Friday evening turned out to be pretty amazing--on the heels of such a wonderful day that we had as a family on Thursday.
We shared a meal with our friends Jeff and Teresa on Friday night. It's awesome to visit with their family, to watch the kids play, to talk about everything and nothing, and just to have time with our friends. Even my Monkey talks about it--he loves to go play with their youngest, who is nearly the very same age as my Monkey. Watching the two of them play in their Twoness is often comical.
Well, as it turns out, it was my sweet friend Teresa whom God placed in my heart, with the command, "This dear lady is the one I have chosen as Godmother for your baby." And then, of course, as I said in my last post, He cemented my knowledge by reminding me of the words of His Mother, "Do whatever He tells you."
Asking Teresa if she would consent to be our child's Godmother was absolutely joyful--it was so right in our hearts the moment we knew, and she very graciously accepted. Of course, there were tears on both sides. How blessed we are to be surrounded by so many faithful, beautiful women that we needed to allow God to choose for us, and what an awesome thing to be so clear on what He wanted!
We will get to go see Chris next week!
It seems like an "all of a sudden" thing, but I find myself resting my hand on the comfortable swell of my babyish belly. I find that when I climb into bed or go to be adjusted, I can no longer comfortably lie on my stomach. I find that in my quiet moments, I feel the life within me sending me signals in secret. I find myself increasingly daydreaming of birth, bonding, the soft velvetyness of a newly revealed cheek, the sweet scent of freshly born skin, and the first fragile moments of fuzzy eye contact....and I find that I cannot wait.
Although it's partly been done already, I feel absolutely compelled to begin sharing the true birth stories of my babies.
I shared much of what happened with my Frog a couple of posts ago, though it was a bit out of context.
The Frog (who came to this nickname because my dad saw her snuggled on my chest, wearing a pair of bright pink sweatpants...he called her The Little Pink Frog. She's been Frog ever since.) was my first baby...and I began my parenting life as a single mom.
When I learned I was pregnant with this beautiful girl, I was at once terrified, mortified, and amazed. I found myself having to make decisions--should I end this pregnancy and stay with a boyfriend who was kind of....drippy? Should I search for a loving family and place this baby through adoption? Should I defy my family (which I had been doing for years anyway) and carry myself proudly and keep this child?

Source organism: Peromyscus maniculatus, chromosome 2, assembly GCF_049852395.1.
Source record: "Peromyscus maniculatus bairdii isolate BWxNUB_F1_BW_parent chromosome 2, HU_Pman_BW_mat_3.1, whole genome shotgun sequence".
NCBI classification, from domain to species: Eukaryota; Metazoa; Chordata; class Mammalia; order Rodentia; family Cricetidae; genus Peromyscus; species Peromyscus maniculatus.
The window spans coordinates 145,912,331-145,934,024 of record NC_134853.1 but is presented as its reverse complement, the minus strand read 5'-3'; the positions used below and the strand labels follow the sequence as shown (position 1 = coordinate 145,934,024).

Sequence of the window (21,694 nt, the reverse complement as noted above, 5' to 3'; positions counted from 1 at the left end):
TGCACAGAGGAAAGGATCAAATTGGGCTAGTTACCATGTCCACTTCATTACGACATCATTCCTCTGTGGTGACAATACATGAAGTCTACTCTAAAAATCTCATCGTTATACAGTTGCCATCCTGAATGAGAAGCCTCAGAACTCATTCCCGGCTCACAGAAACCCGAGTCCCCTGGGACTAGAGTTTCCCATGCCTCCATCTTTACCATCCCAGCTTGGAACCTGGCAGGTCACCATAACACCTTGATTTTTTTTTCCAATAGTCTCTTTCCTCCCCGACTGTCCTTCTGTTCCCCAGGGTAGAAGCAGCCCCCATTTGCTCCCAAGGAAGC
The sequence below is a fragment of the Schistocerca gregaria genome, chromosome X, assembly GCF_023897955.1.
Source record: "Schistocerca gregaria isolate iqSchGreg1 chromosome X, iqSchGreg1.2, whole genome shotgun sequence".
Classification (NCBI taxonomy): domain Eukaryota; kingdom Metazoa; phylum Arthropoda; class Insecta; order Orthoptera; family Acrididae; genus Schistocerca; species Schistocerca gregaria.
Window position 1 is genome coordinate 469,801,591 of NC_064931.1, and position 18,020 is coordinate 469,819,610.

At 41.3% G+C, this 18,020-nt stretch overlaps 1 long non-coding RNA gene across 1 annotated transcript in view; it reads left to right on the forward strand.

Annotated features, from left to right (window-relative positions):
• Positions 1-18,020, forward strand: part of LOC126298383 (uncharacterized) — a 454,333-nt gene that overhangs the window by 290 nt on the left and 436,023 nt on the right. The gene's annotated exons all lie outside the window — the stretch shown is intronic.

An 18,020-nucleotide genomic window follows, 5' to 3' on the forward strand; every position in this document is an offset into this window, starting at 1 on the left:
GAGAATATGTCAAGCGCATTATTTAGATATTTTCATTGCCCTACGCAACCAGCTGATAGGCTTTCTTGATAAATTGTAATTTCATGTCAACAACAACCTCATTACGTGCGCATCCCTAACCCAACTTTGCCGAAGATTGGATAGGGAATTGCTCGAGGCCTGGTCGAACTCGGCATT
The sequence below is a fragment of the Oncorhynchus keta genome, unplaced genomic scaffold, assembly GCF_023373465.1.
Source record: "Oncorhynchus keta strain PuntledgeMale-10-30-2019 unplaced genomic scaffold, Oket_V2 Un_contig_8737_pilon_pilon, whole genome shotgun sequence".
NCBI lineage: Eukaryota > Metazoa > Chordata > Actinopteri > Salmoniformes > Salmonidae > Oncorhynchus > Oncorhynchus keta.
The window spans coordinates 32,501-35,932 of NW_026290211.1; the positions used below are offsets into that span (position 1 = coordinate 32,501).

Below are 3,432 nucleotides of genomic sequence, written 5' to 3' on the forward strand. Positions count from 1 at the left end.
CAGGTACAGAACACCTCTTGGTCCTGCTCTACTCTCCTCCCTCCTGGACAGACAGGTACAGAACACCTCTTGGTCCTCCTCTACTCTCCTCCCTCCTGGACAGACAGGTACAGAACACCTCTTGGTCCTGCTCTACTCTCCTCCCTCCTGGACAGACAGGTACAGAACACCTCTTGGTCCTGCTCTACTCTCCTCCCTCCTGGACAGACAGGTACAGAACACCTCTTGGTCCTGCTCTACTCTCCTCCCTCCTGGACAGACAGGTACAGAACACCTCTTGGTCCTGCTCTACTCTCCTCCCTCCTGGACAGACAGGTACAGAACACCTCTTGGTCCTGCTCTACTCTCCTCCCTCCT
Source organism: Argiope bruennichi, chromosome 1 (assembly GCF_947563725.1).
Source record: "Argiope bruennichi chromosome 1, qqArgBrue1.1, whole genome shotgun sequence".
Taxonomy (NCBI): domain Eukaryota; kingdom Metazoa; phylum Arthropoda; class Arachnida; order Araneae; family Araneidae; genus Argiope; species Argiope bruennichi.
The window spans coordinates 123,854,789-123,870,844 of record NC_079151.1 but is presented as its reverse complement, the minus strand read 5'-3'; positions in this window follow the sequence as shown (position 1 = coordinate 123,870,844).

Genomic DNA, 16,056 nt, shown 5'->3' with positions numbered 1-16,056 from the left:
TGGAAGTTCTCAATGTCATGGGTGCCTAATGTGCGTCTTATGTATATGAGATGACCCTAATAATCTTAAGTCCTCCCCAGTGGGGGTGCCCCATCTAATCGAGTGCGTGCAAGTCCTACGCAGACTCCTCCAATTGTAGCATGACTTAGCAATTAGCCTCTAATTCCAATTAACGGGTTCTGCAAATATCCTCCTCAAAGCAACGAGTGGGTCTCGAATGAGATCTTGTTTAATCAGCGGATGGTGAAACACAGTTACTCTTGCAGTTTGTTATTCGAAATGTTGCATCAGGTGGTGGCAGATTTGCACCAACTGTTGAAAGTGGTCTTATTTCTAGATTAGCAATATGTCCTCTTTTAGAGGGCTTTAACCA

The first "choice" really wasn't a choice at all, I knew in my heart. Even though I didn't know through experience or education that life is a miracle, and is chosen by God Himself, I knew that abortion was something akin to evil incarnate.
The second choice became null and void in my heart after about 5 minutes; the thought of carrying a baby for nearly a year and then not being able to raise my own child was more than I could bear. I was already, knowingly, losing a relationship I wrongly thought would be The One...the last thing I wanted was to lose this relationship, too. So as loving and inspiring as adoption is, it just wasn't something I could bring myself to choose.
So I carried my baby through horrendous "morning sickness" (ach....what a crap name!), even finding at times that sips of water would send me into convulsive bouts of dry heaves. I was ordered to quit my jobs (I held 3 at the time), meaning that I also had to move back home to my parents' from the room I was renting. Although it was tense with my dad, it did eventually turn out to be a blessing.
As the weeks progressed, I asked a friend of mine to go through Lamaze classes with me and be my labor coach. She was happy to be included, and filled her role cheerfully.
My doctor, who tended to pounce on paper cuts as though they needed eighty-four stitches, insisted that I do literally nothing but eat, even forbidding me to expend the calories it took to climb the stairs more than once or twice a week. So there I was, stuck on the couch in my parents' living room. I ate Oreos with peanut butter (mmmmmmmmmm.......dangerous!), drank half & half with instant breakfast mixed in, mashed potatoes and gravy--anything fattening and yummy I could get my hands on. (This turned out to be anything my mom would get for me...)